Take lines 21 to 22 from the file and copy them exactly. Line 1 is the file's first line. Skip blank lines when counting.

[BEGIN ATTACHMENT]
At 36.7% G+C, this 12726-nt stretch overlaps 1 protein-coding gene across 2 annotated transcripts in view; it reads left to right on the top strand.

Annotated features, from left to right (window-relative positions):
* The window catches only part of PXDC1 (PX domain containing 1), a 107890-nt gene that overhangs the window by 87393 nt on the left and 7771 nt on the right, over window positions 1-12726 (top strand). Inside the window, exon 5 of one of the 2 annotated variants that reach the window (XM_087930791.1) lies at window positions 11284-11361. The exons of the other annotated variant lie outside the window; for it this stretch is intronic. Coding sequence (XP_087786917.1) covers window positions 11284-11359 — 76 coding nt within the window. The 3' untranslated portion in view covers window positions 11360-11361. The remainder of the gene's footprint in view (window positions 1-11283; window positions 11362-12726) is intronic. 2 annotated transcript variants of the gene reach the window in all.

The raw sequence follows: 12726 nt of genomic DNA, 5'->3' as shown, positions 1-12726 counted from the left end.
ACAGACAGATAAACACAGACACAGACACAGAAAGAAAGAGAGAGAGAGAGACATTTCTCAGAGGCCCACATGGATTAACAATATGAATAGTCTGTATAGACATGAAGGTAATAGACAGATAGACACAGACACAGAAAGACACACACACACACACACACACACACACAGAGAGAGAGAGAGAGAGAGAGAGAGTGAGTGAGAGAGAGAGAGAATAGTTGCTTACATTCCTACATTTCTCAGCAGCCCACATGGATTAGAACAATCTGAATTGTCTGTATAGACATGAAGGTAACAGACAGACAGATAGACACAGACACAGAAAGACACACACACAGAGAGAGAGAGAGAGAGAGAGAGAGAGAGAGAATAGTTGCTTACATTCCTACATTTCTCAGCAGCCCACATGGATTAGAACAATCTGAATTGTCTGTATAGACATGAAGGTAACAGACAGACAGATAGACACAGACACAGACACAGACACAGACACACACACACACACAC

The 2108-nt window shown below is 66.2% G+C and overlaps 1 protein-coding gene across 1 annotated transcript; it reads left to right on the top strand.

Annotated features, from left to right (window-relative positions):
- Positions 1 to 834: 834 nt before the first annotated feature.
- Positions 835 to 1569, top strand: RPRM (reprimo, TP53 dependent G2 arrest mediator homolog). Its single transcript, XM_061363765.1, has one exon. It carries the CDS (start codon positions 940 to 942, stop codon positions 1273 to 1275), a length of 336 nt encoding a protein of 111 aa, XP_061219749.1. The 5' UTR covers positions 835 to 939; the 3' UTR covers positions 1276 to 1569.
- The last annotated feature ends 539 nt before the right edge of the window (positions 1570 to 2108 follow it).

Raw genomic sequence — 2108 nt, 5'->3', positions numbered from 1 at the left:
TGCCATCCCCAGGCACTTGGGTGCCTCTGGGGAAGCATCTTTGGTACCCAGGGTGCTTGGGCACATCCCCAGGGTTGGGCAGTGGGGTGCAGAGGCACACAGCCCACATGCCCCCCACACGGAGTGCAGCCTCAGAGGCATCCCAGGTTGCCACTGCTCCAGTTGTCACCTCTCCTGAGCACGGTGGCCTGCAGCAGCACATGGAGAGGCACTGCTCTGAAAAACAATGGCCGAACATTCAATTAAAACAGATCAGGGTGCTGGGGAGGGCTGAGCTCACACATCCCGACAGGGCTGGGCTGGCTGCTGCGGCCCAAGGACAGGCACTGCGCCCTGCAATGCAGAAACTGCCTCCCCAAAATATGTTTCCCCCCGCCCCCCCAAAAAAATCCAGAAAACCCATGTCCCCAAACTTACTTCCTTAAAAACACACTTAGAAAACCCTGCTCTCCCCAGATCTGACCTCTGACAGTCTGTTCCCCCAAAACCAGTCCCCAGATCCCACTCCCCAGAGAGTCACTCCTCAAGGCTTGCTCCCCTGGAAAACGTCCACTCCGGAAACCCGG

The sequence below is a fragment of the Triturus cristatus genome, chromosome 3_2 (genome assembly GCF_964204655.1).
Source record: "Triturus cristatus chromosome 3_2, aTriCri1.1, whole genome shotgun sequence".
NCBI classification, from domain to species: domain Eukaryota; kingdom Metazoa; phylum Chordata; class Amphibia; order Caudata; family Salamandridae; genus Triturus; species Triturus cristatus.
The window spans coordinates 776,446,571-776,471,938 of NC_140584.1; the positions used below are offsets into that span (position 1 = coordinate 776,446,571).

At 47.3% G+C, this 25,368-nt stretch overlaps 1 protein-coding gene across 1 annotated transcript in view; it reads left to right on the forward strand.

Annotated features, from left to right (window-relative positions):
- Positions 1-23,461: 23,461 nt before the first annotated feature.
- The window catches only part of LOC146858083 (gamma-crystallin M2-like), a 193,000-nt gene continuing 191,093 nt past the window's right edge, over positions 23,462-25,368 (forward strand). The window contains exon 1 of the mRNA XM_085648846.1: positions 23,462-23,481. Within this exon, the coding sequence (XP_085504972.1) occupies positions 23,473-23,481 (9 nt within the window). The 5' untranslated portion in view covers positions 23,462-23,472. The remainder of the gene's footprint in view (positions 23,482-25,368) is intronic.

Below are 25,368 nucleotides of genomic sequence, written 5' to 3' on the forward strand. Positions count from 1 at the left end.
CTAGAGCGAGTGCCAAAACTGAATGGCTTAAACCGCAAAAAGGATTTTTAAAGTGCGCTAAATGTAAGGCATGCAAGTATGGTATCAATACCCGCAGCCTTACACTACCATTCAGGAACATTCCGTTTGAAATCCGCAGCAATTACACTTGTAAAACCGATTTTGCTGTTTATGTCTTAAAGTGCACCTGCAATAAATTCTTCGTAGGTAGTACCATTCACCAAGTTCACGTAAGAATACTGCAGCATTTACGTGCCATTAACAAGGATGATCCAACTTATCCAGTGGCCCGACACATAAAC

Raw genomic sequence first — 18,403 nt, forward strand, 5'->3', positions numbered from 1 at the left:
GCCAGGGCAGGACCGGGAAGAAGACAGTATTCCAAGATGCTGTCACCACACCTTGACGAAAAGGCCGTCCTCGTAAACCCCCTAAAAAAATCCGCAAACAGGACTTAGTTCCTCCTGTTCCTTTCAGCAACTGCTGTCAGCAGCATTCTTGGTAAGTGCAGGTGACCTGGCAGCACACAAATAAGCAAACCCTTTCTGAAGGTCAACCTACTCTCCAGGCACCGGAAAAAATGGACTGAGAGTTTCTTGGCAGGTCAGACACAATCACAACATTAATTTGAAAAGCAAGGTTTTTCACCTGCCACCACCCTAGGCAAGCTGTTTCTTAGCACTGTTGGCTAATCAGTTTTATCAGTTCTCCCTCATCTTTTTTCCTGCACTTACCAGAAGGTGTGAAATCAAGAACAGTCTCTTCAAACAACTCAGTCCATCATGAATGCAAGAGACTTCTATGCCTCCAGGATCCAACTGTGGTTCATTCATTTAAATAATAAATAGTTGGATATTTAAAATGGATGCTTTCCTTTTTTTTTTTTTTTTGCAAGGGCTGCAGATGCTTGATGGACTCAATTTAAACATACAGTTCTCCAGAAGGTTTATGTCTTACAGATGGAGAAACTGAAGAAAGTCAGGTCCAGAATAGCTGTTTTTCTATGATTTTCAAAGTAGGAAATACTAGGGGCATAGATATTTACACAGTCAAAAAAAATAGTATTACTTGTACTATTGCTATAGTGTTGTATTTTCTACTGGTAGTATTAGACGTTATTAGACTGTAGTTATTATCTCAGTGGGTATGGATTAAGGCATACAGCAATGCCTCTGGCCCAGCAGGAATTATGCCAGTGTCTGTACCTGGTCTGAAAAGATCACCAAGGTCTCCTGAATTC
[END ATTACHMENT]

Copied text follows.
Below are 25,368 nucleotides of genomic sequence, written 5' to 3' on the forward strand. Positions count from 1 at the left end.
CTAGAGCGAGTGCCAAAACTGAATGGCTTAAACCGCAAAAAGGATTTTTAAAGTGCGCTAAATGTAAGGCATGCAAGTATGGTATCAATACCCGCAGCCTTACACTACCATTCAGGAACATTCCGTTTGAAATCCGCAGCAATTACACTTGTAAAACCGATTTTGCTGTTTATGTCTTAAAGTGCACCTGCAATAAATTCTTCGTAGGTAGTACCATTCACCAAGTTCACGTAAGAATACTGCAGCATTTACGTGCCATTAACAAGGATGATCCAACTTATCCAGTGGCCCGACACATAAAC